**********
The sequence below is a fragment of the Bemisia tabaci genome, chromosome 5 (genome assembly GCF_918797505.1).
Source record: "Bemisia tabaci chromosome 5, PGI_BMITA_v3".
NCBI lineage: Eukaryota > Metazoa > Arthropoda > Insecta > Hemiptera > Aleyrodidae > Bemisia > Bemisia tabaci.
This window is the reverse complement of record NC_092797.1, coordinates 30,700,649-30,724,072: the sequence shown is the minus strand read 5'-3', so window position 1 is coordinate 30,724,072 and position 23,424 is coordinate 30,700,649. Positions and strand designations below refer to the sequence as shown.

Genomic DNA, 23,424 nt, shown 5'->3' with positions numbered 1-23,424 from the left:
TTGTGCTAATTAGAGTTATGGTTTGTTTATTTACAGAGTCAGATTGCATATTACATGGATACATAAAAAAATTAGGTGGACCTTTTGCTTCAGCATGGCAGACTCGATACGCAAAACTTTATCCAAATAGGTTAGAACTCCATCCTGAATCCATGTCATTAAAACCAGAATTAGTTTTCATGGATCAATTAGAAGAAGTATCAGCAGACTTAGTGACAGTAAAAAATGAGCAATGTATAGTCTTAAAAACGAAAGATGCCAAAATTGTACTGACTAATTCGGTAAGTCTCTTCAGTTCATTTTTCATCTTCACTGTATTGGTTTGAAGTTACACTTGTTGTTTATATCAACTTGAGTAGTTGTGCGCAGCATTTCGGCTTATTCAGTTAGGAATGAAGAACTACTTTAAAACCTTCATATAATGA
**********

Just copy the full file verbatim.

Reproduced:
The sequence below is a fragment of the Bemisia tabaci genome, chromosome 5 (genome assembly GCF_918797505.1).
Source record: "Bemisia tabaci chromosome 5, PGI_BMITA_v3".
NCBI lineage: Eukaryota > Metazoa > Arthropoda > Insecta > Hemiptera > Aleyrodidae > Bemisia > Bemisia tabaci.
This window is the reverse complement of record NC_092797.1, coordinates 30,700,649-30,724,072: the sequence shown is the minus strand read 5'-3', so window position 1 is coordinate 30,724,072 and position 23,424 is coordinate 30,700,649. Positions and strand designations below refer to the sequence as shown.

Genomic DNA, 23,424 nt, shown 5'->3' with positions numbered 1-23,424 from the left:
TTGTGCTAATTAGAGTTATGGTTTGTTTATTTACAGAGTCAGATTGCATATTACATGGATACATAAAAAAATTAGGTGGACCTTTTGCTTCAGCATGGCAGACTCGATACGCAAAACTTTATCCAAATAGGTTAGAACTCCATCCTGAATCCATGTCATTAAAACCAGAATTAGTTTTCATGGATCAATTAGAAGAAGTATCAGCAGACTTAGTGACAGTAAAAAATGAGCAATGTATAGTCTTAAAAACGAAAGATGCCAAAATTGTACTGACTAATTCGGTAAGTCTCTTCAGTTCATTTTTCATCTTCACTGTATTGGTTTGAAGTTACACTTGTTGTTTATATCAACTTGAGTAGTTGTGCGCAGCATTTCGGCTTATTCAGTTAGGAATGAAGAACTACTTTAAAACCTTCATATAATGA